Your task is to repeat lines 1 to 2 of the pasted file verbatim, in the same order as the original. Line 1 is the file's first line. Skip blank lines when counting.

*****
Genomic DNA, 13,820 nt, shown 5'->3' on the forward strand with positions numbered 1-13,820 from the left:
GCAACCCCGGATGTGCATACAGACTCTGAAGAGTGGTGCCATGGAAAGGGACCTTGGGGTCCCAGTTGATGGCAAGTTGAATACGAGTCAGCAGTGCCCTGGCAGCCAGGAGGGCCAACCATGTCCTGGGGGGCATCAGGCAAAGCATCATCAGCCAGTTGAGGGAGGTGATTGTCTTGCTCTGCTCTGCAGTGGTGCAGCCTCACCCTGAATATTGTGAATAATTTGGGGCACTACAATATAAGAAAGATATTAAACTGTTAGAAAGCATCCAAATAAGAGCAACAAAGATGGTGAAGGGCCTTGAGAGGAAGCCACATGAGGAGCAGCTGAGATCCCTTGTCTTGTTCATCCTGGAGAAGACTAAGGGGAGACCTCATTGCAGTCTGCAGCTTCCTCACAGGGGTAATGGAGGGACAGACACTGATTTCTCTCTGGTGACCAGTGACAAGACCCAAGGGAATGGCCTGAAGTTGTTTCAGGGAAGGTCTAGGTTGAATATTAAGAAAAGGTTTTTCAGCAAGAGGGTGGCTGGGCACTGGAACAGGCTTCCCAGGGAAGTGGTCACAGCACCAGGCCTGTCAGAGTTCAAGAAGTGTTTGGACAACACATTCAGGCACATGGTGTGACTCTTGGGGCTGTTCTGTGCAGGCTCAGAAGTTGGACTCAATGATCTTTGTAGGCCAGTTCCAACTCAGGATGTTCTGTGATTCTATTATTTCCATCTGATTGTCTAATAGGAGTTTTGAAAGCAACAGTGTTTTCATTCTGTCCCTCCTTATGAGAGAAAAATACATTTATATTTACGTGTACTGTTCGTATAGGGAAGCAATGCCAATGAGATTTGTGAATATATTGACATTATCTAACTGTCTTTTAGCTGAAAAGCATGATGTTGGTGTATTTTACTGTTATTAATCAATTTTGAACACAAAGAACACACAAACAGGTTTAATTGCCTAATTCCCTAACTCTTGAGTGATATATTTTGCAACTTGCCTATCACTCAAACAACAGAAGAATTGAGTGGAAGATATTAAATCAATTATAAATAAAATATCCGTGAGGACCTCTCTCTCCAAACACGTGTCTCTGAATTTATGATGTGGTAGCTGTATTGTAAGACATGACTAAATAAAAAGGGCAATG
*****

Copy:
Genomic DNA, 13,820 nt, shown 5'->3' on the forward strand with positions numbered 1-13,820 from the left:
GCAACCCCGGATGTGCATACAGACTCTGAAGAGTGGTGCCATGGAAAGGGACCTTGGGGTCCCAGTTGATGGCAAGTTGAATACGAGTCAGCAGTGCCCTGGCAGCCAGGAGGGCCAACCATGTCCTGGGGGGCATCAGGCAAAGCATCATCAGCCAGTTGAGGGAGGTGATTGTCTTGCTCTGCTCTGCAGTGGTGCAGCCTCACCCTGAATATTGTGAATAATTTGGGGCACTACAATATAAGAAAGATATTAAACTGTTAGAAAGCATCCAAATAAGAGCAACAAAGATGGTGAAGGGCCTTGAGAGGAAGCCACATGAGGAGCAGCTGAGATCCCTTGTCTTGTTCATCCTGGAGAAGACTAAGGGGAGACCTCATTGCAGTCTGCAGCTTCCTCACAGGGGTAATGGAGGGACAGACACTGATTTCTCTCTGGTGACCAGTGACAAGACCCAAGGGAATGGCCTGAAGTTGTTTCAGGGAAGGTCTAGGTTGAATATTAAGAAAAGGTTTTTCAGCAAGAGGGTGGCTGGGCACTGGAACAGGCTTCCCAGGGAAGTGGTCACAGCACCAGGCCTGTCAGAGTTCAAGAAGTGTTTGGACAACACATTCAGGCACATGGTGTGACTCTTGGGGCTGTTCTGTGCAGGCTCAGAAGTTGGACTCAATGATCTTTGTAGGCCAGTTCCAACTCAGGATGTTCTGTGATTCTATTATTTCCATCTGATTGTCTAATAGGAGTTTTGAAAGCAACAGTGTTTTCATTCTGTCCCTCCTTATGAGAGAAAAATACATTTATATTTACGTGTACTGTTCGTATAGGGAAGCAATGCCAATGAGATTTGTGAATATATTGACATTATCTAACTGTCTTTTAGCTGAAAAGCATGATGTTGGTGTATTTTACTGTTATTAATCAATTTTGAACACAAAGAACACACAAACAGGTTTAATTGCCTAATTCCCTAACTCTTGAGTGATATATTTTGCAACTTGCCTATCACTCAAACAACAGAAGAATTGAGTGGAAGATATTAAATCAATTATAAATAAAATATCCGTGAGGACCTCTCTCTCCAAACACGTGTCTCTGAATTTATGATGTGGTAGCTGTATTGTAAGACATGACTAAATAAAAAGGGCAATG